The Corrections Corporation of America, seeking state investments in private prisons, wants 20- to 30-year contracts for housing criminals. The company wants states to guarantee a 90 percent occupancy rate, calibrating the wheels of justice to fit a profit-margin spreadsheet, says the American Bar Association Journal. That near-no-vacancy sign might prove difficult to lock in. In each of the past three years, overall population in state prisons has declined a bit—dropping for the first time since 1972, when tough-on-crime policies gained traction.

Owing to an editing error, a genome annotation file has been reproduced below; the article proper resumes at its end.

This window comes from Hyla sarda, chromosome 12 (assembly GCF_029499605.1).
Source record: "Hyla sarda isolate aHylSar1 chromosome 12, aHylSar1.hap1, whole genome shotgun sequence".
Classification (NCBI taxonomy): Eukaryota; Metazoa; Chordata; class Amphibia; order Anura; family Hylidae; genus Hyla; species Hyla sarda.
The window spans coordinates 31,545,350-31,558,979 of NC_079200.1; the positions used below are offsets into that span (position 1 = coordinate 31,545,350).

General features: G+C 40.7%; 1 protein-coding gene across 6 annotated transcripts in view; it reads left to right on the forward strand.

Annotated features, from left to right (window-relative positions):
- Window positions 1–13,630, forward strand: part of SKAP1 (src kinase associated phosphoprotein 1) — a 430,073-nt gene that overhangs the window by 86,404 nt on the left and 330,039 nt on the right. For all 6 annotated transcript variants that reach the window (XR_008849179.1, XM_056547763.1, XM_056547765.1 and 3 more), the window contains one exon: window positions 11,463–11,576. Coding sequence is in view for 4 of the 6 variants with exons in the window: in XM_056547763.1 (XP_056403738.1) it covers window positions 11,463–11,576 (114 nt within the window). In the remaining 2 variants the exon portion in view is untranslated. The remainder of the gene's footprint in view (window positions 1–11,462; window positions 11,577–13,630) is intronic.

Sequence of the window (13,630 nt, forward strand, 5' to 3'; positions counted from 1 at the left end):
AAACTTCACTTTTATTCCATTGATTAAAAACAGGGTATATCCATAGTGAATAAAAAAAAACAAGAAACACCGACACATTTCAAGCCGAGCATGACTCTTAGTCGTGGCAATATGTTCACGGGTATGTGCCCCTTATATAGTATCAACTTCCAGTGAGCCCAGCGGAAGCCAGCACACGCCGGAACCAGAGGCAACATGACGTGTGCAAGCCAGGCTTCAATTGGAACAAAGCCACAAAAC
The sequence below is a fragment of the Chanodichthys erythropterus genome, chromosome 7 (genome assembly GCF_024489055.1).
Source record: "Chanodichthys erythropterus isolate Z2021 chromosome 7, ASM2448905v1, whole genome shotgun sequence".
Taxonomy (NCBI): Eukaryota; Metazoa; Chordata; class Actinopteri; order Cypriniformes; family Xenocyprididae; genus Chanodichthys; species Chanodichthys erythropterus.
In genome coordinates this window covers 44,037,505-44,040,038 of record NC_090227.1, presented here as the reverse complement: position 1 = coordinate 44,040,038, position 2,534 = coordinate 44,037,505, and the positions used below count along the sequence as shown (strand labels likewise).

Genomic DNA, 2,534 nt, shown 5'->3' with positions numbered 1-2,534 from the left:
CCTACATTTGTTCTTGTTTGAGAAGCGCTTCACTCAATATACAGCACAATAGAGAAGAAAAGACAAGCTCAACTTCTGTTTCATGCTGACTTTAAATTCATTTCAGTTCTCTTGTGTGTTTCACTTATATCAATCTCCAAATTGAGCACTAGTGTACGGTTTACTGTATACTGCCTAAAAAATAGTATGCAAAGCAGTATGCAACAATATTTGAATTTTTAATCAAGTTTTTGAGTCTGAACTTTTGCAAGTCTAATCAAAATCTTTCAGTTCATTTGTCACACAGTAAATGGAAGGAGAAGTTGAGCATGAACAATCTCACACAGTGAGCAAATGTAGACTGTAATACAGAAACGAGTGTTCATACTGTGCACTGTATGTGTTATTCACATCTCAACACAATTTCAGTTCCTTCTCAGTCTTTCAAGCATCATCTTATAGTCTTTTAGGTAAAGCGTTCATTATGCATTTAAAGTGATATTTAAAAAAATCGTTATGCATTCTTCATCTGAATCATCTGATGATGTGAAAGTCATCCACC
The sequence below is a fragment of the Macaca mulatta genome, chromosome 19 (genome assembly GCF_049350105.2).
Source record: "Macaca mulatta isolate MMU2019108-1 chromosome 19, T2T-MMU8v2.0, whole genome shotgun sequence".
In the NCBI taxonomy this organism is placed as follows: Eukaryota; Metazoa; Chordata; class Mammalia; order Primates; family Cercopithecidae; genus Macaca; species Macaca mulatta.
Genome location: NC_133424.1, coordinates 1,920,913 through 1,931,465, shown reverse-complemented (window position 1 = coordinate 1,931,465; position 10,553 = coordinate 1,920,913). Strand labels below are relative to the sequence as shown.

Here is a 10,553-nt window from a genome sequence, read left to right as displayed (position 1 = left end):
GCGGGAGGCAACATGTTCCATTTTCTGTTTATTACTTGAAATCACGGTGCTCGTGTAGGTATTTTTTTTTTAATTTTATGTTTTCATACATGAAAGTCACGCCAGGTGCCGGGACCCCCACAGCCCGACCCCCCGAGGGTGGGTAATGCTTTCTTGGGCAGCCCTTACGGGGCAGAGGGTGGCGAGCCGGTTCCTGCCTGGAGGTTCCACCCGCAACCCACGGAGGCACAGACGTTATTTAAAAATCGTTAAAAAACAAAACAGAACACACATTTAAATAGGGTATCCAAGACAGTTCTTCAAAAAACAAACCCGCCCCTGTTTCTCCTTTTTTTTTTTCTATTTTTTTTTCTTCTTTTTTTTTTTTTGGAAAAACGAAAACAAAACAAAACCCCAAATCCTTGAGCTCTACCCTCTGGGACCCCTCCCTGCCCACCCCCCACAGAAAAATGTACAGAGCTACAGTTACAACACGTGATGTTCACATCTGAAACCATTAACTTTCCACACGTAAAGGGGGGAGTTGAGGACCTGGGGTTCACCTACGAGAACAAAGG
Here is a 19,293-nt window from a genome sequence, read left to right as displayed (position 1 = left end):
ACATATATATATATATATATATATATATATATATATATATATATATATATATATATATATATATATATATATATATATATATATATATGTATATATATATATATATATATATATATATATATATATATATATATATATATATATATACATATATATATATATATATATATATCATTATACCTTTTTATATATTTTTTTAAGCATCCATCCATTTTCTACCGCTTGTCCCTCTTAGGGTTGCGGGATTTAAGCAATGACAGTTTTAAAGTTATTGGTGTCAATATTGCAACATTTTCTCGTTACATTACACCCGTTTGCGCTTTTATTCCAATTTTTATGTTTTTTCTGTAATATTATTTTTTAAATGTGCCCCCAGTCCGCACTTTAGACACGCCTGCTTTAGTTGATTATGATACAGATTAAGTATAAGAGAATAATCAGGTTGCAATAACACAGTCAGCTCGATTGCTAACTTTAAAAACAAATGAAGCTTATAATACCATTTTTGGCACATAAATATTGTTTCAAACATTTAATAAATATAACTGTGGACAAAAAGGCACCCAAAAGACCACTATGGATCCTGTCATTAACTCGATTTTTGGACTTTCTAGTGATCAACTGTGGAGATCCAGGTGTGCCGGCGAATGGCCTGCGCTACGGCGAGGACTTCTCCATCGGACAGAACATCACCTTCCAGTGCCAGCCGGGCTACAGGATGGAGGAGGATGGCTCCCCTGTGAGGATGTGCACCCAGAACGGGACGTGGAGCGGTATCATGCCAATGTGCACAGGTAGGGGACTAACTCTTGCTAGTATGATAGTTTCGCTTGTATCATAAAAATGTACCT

Some states are closing prisons, while others have decided not to build facilities already planned. More states are seeking alternatives to what had become lock 'em up and throw open the wallet. “Back in the 1980s, we couldn't talk about criminal justice without mentioning the broken-windows theory, and now that's happening with mass incarceration,” says Todd Clear, dean of the School of Criminal Justice at Rutgers University. “It's not just the research and findings, but the fact that the discussion is happening. Something fundamental has changed.” Where two or more decades of ethical, moral and evidence-based reasoning failed, pinched purses of the public fisc are driving change. The states spend more than $50 billion a year on corrections, says the Pew Center on the States. Now they're being forced to get smart on crime. Clear is more hopeful than some colleagues, saying, “History will show that the mass incarceration era has ended.”